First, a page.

Nest, the Internet of Things company that creates connected home products, wants your Nest Cam videos of aliens and meteors.

The company put out the call for extraterrestrial evidence today in a YouTube video of last week’s meteor explosion that lit up the Arizona sky at 4 a.m.

Arizonans may not have been awake to witness the alien-like fireball, but Nest Cams are always watching.

“Meteor? Or aliens?” Nest asks in the video description. It was, in fact, “random space rock,” according to the curator of the Center for Meteorite Studies at Arizona State University. Regardless, a camera that is always watching is the perfect tool to catch weird night time activities — and Nest wants all of that video evidence.

“Once in a while, you find gold in your camera feed,” Nest writes in its video submission form. “We want you to share your best clips with us, so we can share them with everyone.”

This isn’t the first time Nest has capitalized on user-submitted videos. The company put out 2015 compilation of the best clips in December (below). That video featured baby catches, dogs falling off tables, bear home invasions, and lots of snow. This call for video is decidedly more out there than the best of 2015.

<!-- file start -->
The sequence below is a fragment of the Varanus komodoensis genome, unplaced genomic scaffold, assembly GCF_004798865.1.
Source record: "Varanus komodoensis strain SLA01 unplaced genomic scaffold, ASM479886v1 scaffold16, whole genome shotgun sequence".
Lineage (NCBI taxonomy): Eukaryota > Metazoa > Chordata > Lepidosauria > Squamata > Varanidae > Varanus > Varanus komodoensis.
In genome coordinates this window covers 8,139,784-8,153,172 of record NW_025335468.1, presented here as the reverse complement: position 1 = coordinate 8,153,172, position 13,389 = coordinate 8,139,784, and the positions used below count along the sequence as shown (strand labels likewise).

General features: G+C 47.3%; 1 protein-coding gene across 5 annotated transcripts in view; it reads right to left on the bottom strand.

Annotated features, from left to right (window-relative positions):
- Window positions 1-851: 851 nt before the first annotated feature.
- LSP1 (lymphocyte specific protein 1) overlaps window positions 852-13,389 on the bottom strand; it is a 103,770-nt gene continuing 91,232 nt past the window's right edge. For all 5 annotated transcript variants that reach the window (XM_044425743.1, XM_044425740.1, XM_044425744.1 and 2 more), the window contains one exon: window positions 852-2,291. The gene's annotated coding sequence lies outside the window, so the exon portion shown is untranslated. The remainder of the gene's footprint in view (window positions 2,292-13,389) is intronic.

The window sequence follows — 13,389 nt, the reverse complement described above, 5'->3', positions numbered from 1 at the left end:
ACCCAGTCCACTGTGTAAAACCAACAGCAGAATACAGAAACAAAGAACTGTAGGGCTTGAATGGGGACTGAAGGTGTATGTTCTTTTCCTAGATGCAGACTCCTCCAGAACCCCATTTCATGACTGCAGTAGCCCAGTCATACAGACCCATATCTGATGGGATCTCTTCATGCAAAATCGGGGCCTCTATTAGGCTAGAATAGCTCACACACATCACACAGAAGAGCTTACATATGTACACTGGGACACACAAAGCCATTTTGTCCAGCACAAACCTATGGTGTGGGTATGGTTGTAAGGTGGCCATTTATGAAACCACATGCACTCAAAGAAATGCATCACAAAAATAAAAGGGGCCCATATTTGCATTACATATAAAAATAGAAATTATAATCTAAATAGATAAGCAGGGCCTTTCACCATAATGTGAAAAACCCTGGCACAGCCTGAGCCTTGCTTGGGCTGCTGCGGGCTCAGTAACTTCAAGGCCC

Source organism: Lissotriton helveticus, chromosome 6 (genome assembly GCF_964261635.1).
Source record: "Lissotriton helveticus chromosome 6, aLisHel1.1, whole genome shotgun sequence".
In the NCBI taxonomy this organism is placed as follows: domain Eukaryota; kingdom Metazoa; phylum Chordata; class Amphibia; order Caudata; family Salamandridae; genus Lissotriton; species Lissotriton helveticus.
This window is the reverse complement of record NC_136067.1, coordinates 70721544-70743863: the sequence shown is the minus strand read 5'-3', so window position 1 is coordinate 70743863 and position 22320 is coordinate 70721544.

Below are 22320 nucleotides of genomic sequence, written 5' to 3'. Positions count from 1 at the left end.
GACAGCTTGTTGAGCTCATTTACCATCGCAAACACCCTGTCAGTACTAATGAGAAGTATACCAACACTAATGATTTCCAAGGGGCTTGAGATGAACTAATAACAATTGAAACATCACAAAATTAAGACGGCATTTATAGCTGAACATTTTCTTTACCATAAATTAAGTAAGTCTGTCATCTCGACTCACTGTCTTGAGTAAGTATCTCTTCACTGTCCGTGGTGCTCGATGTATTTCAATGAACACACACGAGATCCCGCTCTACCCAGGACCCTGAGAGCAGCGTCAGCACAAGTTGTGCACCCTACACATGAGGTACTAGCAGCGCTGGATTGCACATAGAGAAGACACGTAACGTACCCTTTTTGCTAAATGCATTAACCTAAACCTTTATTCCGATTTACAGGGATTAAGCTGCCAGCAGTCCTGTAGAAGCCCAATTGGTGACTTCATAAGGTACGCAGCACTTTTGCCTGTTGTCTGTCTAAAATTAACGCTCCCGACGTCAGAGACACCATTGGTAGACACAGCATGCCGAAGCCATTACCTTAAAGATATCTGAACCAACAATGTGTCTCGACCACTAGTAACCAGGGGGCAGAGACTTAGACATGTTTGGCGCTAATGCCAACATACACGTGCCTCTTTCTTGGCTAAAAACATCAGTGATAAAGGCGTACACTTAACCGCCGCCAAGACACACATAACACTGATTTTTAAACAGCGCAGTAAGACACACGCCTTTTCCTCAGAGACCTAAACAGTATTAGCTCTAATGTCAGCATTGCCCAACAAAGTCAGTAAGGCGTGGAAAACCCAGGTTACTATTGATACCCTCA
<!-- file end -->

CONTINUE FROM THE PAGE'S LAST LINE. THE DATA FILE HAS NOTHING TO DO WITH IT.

A few states will likely be sending in more videos than others since meteors (or … aliens?) don’t fall across the states equally. According to Washington University in St. Louis, 1,671 meteorites have fallen in the United States since 2013. The majority of those fell in the Southwest, with Texas, California, New Mexico, Oklahoma, and Arizona in the top five.

The video of Arizona’s fireball that lit up the sky comes a week after co-founder and former CEO Tony Fadell announced he was “leaving the Nest.” Alphabet, Google’s parent company, bought Nest for $3.2 billion in 2014. Disappointed revenue growth and resignations due to company culture preceded Fadell’s fall from Nest grace.

Whatever is next for the company, you can count on connected home security cameras catching more meteorites in the future.